I won't lie, I knew I would love this book from the moment the main character first sees the redwoods and is fascinated by them. (You really can't go wrong with trees.) That mix of awe and longing and a little bit of fear - that's something I'm familiar with.

    , and made the woods feel magical, so that when the book got to that one sex scene in the woods, my only reaction wasn't "you're

    going to get ticks" (even though I still thought it; but oh well, it's contemporary

    ).

    The writing is also really good. I think the vague, airy tone that Capetta's writing has is much better suited to this multi-PoV non-linear contemporary fantasy novel than it was to a mystery like

    , in which it didn't work at all for me.

    It's not easy to develop many characters in a standalone that is shorter than 400 pages, but this book did it.

    They are:

    🌲

    , white, queer. She's the new girl in town, and she's looking for something, even though she doesn't know what that something (someone?) is yet. She tends to wander, and I mean that physically. As I said, her emotions toward trees were very relatable.

    🌲

    , white, fat, queer. She's coded as neurodivergent, she has sound-taste synesthesia (I love reading about synesthesia. My brain does similar weird things too), and her magic comes from music. At the beginning of the story, she's looking for her lost ex-girlfriend.

    🌲

    , black, bisexual with a preference for men. She's quiet and bookish, but no one should let that mislead them - she's the source of Witch Knowledge™ in the group and not to be understated.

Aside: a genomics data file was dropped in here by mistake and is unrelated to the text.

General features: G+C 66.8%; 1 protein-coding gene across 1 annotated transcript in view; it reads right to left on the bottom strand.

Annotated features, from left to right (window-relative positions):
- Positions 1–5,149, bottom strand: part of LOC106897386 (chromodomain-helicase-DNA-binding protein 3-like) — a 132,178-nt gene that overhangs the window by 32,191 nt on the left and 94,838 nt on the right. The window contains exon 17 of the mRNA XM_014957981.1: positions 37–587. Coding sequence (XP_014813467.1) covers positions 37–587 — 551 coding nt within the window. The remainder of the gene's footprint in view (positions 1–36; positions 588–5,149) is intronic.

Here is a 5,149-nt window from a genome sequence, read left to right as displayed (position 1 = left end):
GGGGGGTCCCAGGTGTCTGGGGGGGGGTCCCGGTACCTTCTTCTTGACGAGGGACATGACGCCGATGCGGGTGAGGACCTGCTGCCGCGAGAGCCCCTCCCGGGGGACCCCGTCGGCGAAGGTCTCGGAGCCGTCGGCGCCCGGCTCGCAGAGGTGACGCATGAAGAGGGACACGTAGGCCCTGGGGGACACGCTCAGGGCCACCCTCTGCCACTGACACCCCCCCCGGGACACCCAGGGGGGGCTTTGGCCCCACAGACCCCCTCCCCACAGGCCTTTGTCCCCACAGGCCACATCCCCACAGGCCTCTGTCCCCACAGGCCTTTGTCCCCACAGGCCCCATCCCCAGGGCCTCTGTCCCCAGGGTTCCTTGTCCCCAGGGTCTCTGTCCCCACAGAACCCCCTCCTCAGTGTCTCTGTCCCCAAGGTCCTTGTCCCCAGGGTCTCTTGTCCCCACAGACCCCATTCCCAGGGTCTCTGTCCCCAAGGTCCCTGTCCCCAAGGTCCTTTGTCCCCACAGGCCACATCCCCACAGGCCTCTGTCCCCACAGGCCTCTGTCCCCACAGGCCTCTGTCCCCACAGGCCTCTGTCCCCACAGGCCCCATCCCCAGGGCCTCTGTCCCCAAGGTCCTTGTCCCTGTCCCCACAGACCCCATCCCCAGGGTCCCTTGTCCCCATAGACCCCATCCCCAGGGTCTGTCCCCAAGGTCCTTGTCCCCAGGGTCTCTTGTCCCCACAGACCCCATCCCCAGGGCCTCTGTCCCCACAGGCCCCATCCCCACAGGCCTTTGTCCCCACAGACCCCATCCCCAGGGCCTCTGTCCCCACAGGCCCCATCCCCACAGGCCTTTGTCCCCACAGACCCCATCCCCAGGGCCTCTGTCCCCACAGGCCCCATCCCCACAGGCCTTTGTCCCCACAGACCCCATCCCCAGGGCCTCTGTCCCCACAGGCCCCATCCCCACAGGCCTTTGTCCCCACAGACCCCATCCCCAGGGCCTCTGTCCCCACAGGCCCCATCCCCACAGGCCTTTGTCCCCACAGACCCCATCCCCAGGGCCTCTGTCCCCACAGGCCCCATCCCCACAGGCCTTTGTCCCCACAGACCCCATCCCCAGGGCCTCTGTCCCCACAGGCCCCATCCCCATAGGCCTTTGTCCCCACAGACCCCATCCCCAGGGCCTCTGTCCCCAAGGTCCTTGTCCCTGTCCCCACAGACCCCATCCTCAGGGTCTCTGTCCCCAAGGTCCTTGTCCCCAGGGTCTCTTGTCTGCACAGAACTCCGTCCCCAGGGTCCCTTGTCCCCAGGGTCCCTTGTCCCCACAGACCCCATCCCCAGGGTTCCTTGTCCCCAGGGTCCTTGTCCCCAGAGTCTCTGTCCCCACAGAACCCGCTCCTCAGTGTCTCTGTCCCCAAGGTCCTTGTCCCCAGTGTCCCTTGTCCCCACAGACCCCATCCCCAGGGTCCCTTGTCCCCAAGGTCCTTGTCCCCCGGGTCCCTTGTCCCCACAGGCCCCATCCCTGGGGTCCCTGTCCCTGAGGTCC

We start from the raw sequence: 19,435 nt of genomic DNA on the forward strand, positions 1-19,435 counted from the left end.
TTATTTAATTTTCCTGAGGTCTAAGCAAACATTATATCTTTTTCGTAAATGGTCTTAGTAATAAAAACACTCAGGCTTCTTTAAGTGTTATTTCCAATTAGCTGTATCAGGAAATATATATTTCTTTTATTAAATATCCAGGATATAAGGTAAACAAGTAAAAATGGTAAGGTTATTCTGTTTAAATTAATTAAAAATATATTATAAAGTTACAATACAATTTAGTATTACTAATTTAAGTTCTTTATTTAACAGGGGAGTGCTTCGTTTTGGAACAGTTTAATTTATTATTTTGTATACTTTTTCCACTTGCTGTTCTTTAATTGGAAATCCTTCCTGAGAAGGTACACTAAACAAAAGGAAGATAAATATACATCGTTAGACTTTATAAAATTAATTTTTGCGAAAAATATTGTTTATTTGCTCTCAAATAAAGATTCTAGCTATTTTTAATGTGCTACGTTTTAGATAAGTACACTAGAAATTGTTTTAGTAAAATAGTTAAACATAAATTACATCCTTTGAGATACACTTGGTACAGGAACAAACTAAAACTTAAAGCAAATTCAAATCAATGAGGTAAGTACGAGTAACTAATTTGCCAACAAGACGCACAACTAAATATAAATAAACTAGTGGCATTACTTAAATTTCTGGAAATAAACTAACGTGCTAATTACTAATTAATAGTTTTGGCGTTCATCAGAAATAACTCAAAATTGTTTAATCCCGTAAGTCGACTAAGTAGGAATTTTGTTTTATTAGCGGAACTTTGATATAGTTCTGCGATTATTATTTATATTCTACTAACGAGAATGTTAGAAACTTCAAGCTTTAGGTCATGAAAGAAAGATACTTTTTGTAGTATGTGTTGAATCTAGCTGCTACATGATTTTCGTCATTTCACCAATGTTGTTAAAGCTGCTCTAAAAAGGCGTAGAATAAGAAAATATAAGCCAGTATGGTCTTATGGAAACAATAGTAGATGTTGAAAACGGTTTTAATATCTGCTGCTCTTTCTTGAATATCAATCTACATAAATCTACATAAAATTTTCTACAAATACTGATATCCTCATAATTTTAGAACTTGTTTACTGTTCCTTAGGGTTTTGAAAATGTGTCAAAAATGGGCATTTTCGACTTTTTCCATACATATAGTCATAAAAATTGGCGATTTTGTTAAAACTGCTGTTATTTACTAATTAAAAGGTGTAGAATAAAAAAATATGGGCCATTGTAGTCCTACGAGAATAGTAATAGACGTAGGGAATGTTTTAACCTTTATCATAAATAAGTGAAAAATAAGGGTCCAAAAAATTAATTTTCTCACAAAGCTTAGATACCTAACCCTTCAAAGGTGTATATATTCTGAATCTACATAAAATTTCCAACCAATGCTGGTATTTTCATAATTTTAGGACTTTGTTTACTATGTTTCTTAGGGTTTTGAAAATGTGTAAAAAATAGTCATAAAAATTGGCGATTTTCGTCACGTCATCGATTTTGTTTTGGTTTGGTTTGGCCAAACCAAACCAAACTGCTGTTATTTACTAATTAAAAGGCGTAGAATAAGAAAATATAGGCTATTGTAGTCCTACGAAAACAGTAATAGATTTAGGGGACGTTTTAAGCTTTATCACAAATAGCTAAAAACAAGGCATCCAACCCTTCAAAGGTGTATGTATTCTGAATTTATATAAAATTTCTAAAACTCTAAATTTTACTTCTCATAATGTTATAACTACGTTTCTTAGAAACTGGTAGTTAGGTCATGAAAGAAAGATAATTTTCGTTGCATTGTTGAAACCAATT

🌲

    , "femme as fuck" lesbian, Filipina. Has chronic leg pain. Looks soft but will fight you and win (after all, she is the one with knife magic). She has a big family and it's said that she was raised Catholic and is questioning her faith. I loved her.

    🌲

    , gray-ace, non-binary (she/her). Sharp and sarcastic but secretly soft. She says she doesn't want to date, so I also read her as aro (but I wish this book had specified if she was or not), and she's the "resident tree expert", and isn't that relatable

    🌲 Then there's

    , the mysterious, powerful water witch who was once part of the Grays, and is now missing.

    I loved most of this book, and I'm rating it five stars, but maybe it's more of a 4.5, because there were some things that didn't work for me. The sex scene had a simile that made me cringe so much that it deserves a mention (please don't compare body parts to books), and

    . On one hand, I get why the author chose to leave this book open-ended, but... I wanted to know how the characters would deal with some Things that had happened. Especially since

    .

  • Jessica

    I received an ARC of this book for free from the publisher (Candlewick Press) in exchange for an honest review.

    I give this book 3.5 stars which rounds up to 4.